|COMPRESS(1)||General Commands Manual||COMPRESS(1)|
compressutility reduces the size of the named files using adaptive Lempel-Ziv coding, in compress mode. If invoked as
-g, the deflate mode of compression is chosen; see gzip(1) for more information. Each file is renamed to the same name plus the extension “.Z”. As many of the modification time, access time, file flags, file mode, user ID, and group ID as allowed by permissions are retained in the new file. If compression would not reduce the size of a file, the file is ignored (unless
-fis used). The
uncompressutility restores compressed files to their original form, renaming the files by removing the extension (or by using the stored name if the
-Nflag is specified). It has the ability to restore files compressed by both
compressand gzip(1), recognising the following extensions: “.Z”, “-Z”, “_Z”, “.gz”, “-gz”, “_gz”, “.tgz”, “-tgz”, “_tgz”, “.taz”, “-taz”, and “_taz”. Extensions ending in “tgz” and “taz” are not removed when decompressing, instead they are converted to “tar”. The
zcatcommand is equivalent in functionality to
-c. If renaming the files would cause files to be overwritten and the standard input device is a terminal, the user is prompted (on the standard error output) for confirmation. If prompting is not possible or confirmation is not received, the files are not overwritten. If no files are specified, the standard input is compressed or uncompressed to the standard output. If either the input or output files are not regular files, the checks for reduction in size and file overwriting are not performed, the input file is not removed, and the attributes of the input file are not retained. By default, when compressing using the deflate scheme (
-g), the original file name and time stamp are stored in the compressed file. When uncompressing, this information is not used. Instead, the uncompressed file inherits the time stamp of the compressed version and the uncompressed file name is generated from the name of the compressed file as described above. These defaults may be overridden by the
-nflags, described below. The options are as follows:
-9. Compression factor
-1is the fastest, but provides a poorer level of compression. Compression factor
-9provides the best level of compression, but is relatively slow. The default is
-6. This option implies
compressand if the option
-cis also given, copy the input data without change to the standard output: let
zcatbehave as cat(1).
-voption is specified, the following additional information is printed:
-noption is specified, the time stamp stored in the compressed file is printed instead).
-g) is used.
compresswill descend into specified directories.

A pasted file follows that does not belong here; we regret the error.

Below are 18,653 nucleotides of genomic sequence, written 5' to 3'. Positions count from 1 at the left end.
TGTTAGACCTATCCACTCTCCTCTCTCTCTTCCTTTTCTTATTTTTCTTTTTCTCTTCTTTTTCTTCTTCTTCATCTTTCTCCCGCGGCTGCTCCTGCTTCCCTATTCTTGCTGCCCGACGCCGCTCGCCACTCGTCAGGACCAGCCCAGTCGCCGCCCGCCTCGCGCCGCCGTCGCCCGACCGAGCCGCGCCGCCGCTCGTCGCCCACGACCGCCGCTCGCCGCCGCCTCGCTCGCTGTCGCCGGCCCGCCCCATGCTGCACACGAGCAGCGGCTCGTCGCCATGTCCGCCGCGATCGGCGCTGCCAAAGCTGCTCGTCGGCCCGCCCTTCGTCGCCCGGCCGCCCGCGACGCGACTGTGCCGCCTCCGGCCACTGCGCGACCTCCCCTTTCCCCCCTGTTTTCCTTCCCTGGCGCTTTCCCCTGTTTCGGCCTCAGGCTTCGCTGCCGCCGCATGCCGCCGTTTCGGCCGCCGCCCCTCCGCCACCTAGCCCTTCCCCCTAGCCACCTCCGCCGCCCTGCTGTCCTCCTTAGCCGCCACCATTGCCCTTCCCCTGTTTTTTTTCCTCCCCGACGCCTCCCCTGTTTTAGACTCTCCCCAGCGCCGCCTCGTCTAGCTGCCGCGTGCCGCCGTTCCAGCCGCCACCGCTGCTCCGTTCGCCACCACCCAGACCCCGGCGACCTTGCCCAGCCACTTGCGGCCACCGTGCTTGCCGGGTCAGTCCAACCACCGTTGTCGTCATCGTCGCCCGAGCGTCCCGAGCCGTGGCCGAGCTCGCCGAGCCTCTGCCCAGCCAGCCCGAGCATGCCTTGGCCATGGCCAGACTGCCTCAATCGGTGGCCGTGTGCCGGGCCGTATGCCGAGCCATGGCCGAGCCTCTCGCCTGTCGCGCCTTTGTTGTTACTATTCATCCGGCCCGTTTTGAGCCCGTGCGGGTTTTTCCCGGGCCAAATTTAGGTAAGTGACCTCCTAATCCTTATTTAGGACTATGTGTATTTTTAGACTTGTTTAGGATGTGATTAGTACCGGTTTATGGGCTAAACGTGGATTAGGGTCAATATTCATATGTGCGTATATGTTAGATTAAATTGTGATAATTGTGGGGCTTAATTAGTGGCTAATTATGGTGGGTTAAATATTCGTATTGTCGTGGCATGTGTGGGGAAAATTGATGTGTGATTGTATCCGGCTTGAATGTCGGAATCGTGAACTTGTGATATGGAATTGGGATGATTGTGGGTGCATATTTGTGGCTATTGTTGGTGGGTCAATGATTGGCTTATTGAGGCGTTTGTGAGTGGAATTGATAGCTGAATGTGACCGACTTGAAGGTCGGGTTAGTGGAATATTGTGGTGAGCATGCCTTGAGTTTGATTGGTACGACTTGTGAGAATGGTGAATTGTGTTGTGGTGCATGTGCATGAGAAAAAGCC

compressuses a modified Lempel-Ziv algorithm (LZW). Common substrings in the file are first replaced by 9-bit codes 257 and up. When code 512 is reached, the algorithm switches to 10-bit codes and continues to use more bits until the limit specified by the
-bflag is reached. bits must be between 9 and 16 (the default is 16). After the bits limit is reached,
compressperiodically checks the compression ratio. If it is increasing,
compresscontinues to use the existing code dictionary. However, if the compression ratio decreases,
compressdiscards the table of substrings and rebuilds it from scratch. This allows the algorithm to adapt to the next “block” of the file. The
-bflag is omitted for
uncompresssince the bits parameter specified during compression is encoded within the output, along with a magic number to ensure that neither decompression of random data nor recompression of compressed data is attempted. The amount of compression obtained depends on the size of the input, the number of bits per code, and the distribution of common substrings. Typically, text such as source code or English is reduced by 50 - 60% using
compress. Compression is generally much better than that achieved by Huffman coding (as used in the historical command pack), or adaptive Huffman coding (as used in the historical command compact), and takes less time to compute.
compressutility exits with one of the following values:
-fwas not specified and compression would have resulted in a size increase.
zcatutilities exit 0 on success, and >0 if an error occurs. gzexe(1), gzip(1), zdiff(1), zforce(1), zmore(1), znew(1), compress(3) Welch, Terry A., A Technique for High Performance Data Compression, IEEE Computer, 17:6, pp. 8-19, June, 1984.
zcatutilities are compliant with the X/Open System Interfaces option of the IEEE Std 1003.1-2008 (“POSIX.1”) specification. The
-b) of 14 to “achieve portability to all systems”.
compresscommand appeared in 4.3BSD. Deflate compression support was added in OpenBSD 2.1.
|March 17, 2014||OpenBSD-current|